I was recently told that the "Big Three" convergence theorems for the Lebesgue integral (Fatou, dominated, and monotone) are equivalent. I'm trying to show this directly by writing six proofs instead of the usual three. I'm currently stuck on the "dominated convergence theorem implies Fatou" part.

Suppose that the dominated convergence theorem holds, and let $\{f_n\}$ be a sequence of nonnegative, measurable functions. How can we show that $$\int \liminf f_n \leq \liminf \int f_n$$ using the dominated convergence theorem?

My first attempt was this: Set $g_n = \inf_{k \geq n} f_k$, so that $g = \lim g_n = \liminf f_n$. This gives us $$g_1 \leq g_2 \leq \cdots \leq g,$$ so if $g$ is integrable, we can apply the DCT to get the result. However, if $g$ is not integrable, then I see no way forward.

This is related to this unanswered question, but the comments there only point out the problem with this proof.

  • $\begingroup$ Per definiton of the limes inferior we have that $\text{inf}_{m:m \geq n}f_m \uparrow \lim\inf_{n\rightarrow \infty} f_n$. Try using DCT. $\endgroup$ Feb 15 '19 at 22:27
  • $\begingroup$ @babemcnuggets Try using the DCT on what sequence? On $\inf_{m \geq n} f_m$? What if $\liminf f_n$ isn't integrable? $\endgroup$
    – Robert D-B
    Feb 15 '19 at 22:55
  • $\begingroup$ You would have that $\int \lim \inf_{n\rightarrow\infty} f_n\text{d}\mu\space =\space \lim_{n\rightarrow \infty} \int \inf_{m:m\geq n}f_m \text{d}\mu$ using monotone Convergence. Because of the equality it is integrable because the right side is. $\endgroup$ Feb 15 '19 at 23:28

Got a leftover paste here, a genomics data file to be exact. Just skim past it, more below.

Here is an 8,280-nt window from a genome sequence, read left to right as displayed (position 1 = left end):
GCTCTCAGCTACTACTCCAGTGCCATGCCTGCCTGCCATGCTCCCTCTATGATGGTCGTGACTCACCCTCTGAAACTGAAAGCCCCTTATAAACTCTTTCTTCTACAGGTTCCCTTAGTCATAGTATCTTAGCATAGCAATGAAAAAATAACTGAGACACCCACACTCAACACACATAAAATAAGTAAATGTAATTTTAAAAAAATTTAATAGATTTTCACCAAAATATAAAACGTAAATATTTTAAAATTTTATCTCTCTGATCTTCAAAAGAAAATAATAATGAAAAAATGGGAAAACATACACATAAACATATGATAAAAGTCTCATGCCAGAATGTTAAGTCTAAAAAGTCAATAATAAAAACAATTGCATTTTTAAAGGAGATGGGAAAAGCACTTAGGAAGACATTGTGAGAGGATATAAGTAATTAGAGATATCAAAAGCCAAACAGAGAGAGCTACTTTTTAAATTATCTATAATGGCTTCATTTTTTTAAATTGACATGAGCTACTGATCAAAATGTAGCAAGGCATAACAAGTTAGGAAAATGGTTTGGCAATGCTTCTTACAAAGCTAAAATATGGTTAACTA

• $\begingroup$ @rwbogl I seriously doubt if a single application of DCT gives Fatou's Lemma immediately. $\endgroup$ Feb 16 '19 at 12:15

$\int g_n \geq \int_{g_n >(1-\epsilon)g,g>0} g_n\geq (1-\epsilon)\int_{g_n >(1-\epsilon)g,g>0} g \to \infty$ if $\int g=\infty$ (because the sets $\{g_n >(1-\epsilon)g,g>0\}$ increase to the set $\{g>0\}$. This proves $\int g_n \to \int g$ whenever $\int g=\infty$. When $\int g <\infty$ we can apply DCT.

Thus $\int \lim \inf f_n=\int g=\lim \int g_n \leq \lim \inf \int f_n$ because $g_n \leq f_n$ for all $n$.

Note: the fact that $\int_{A_n} g \to \int g$ for any non-negative measurable function $g$ when $A_n$ increase to the whole space can be proved easily by the definition of integral and this does not require any of the basic limit theorems of measure theory.

  • $\begingroup$ $\epsilon \in (0,1)$ is fixed in this proof: We may take $\epsilon =\frac 1 2$. $\endgroup$ Feb 16 '19 at 12:09

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